There are several possible ways:
- Timepiece. A clock or watch which has been calibrated before heading offshore. Even better, if you know the drift rate of the timepiece, you can compensate for drift error after departing.
- Shortwave (HF) radio. There are several radio stations broadcasting the time long distance. The U.S. stations can be found by tuning in AM to 2.5, 5.0, 10.0, 15.0, or 20.0 MHz on a shortwave or HF radio. You can also hear it by dialing +1 808-335-4363, presuming you have a phone.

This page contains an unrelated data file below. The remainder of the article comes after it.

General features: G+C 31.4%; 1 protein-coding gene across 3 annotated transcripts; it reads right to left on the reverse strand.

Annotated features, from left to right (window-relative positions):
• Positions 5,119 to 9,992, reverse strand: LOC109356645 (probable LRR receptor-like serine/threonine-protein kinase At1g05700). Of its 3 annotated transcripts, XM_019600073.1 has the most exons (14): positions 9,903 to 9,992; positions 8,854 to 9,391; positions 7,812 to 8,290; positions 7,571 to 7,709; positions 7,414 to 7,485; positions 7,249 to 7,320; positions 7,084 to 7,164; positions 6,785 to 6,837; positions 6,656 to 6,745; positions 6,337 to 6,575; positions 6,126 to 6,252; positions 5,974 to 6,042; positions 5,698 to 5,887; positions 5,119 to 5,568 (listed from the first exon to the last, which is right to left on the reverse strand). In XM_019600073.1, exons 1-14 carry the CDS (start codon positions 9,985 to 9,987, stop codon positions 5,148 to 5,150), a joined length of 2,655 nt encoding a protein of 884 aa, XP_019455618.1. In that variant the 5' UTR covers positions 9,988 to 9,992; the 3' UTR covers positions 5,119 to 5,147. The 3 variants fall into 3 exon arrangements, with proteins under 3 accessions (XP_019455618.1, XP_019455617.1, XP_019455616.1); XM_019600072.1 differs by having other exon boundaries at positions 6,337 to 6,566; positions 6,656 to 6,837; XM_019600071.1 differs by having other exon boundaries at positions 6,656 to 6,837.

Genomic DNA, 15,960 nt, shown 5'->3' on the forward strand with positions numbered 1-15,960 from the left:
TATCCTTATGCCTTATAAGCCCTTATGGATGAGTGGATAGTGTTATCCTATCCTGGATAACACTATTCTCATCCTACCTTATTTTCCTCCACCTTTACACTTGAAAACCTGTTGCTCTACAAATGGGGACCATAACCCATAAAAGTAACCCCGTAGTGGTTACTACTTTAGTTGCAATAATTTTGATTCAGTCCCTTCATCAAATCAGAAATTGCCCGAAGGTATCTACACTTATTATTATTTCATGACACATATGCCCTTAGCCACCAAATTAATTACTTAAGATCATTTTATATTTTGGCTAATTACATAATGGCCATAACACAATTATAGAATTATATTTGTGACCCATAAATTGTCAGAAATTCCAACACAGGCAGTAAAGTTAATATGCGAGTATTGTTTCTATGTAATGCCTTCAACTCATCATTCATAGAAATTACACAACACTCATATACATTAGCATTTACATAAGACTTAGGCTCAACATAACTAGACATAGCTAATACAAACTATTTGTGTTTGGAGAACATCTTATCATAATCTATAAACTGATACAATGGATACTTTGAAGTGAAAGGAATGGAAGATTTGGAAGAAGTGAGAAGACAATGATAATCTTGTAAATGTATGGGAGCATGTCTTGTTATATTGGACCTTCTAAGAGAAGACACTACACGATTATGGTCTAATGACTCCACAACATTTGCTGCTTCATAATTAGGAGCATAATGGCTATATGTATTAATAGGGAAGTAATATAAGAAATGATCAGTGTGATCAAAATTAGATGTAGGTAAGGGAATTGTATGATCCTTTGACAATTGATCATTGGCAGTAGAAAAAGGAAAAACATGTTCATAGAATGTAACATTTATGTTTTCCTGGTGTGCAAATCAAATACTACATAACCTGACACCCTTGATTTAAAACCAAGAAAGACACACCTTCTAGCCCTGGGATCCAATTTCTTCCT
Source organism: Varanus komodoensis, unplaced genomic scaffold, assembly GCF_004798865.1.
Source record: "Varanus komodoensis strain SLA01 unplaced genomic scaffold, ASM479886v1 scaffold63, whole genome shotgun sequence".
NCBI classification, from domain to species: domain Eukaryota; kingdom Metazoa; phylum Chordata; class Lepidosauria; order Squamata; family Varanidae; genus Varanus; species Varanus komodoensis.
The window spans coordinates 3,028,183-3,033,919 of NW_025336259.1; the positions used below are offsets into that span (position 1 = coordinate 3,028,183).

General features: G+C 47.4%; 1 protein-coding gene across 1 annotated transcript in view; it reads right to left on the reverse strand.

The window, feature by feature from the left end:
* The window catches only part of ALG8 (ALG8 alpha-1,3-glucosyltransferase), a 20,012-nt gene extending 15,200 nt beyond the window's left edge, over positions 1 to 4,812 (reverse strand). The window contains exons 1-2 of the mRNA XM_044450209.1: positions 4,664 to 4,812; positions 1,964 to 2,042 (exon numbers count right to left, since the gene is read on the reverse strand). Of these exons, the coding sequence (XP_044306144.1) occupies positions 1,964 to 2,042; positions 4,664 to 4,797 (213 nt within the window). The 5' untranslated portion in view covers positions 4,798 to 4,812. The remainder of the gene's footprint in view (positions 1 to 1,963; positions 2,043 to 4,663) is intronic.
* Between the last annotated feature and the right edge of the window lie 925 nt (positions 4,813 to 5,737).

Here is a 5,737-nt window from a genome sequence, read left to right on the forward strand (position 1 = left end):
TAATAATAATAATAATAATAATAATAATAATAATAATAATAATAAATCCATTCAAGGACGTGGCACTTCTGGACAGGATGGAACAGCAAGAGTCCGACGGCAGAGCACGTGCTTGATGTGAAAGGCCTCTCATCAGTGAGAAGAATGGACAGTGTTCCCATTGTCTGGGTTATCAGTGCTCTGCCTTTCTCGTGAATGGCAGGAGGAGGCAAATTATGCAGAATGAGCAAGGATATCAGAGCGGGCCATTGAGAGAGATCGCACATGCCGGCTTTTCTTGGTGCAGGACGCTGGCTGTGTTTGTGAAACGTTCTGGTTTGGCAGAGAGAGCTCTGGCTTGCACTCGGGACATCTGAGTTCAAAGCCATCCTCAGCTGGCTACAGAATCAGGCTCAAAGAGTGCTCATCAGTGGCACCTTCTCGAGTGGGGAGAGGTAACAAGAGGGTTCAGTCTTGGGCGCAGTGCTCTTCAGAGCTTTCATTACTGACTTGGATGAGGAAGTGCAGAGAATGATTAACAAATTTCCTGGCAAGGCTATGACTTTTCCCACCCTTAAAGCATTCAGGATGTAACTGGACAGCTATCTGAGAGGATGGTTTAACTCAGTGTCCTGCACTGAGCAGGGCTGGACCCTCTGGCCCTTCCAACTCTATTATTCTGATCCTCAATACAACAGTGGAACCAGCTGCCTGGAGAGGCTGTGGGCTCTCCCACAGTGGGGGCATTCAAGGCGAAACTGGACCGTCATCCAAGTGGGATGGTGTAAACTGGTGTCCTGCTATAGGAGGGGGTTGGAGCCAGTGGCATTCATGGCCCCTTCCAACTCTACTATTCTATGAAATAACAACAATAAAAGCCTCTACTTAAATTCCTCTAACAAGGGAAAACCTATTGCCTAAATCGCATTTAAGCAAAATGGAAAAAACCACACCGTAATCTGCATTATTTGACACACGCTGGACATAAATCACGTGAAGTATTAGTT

- GPS. GPS units will give you very accurate time.
- Sextant. A sailor can use a sextant to observe when the sun reaches its apex during the day, known as “local apparent noon.” You may wish to simply declare this to be “noon” and call it good enough. But if you also know your approximate longitude, it’s possible to compute a more precise time.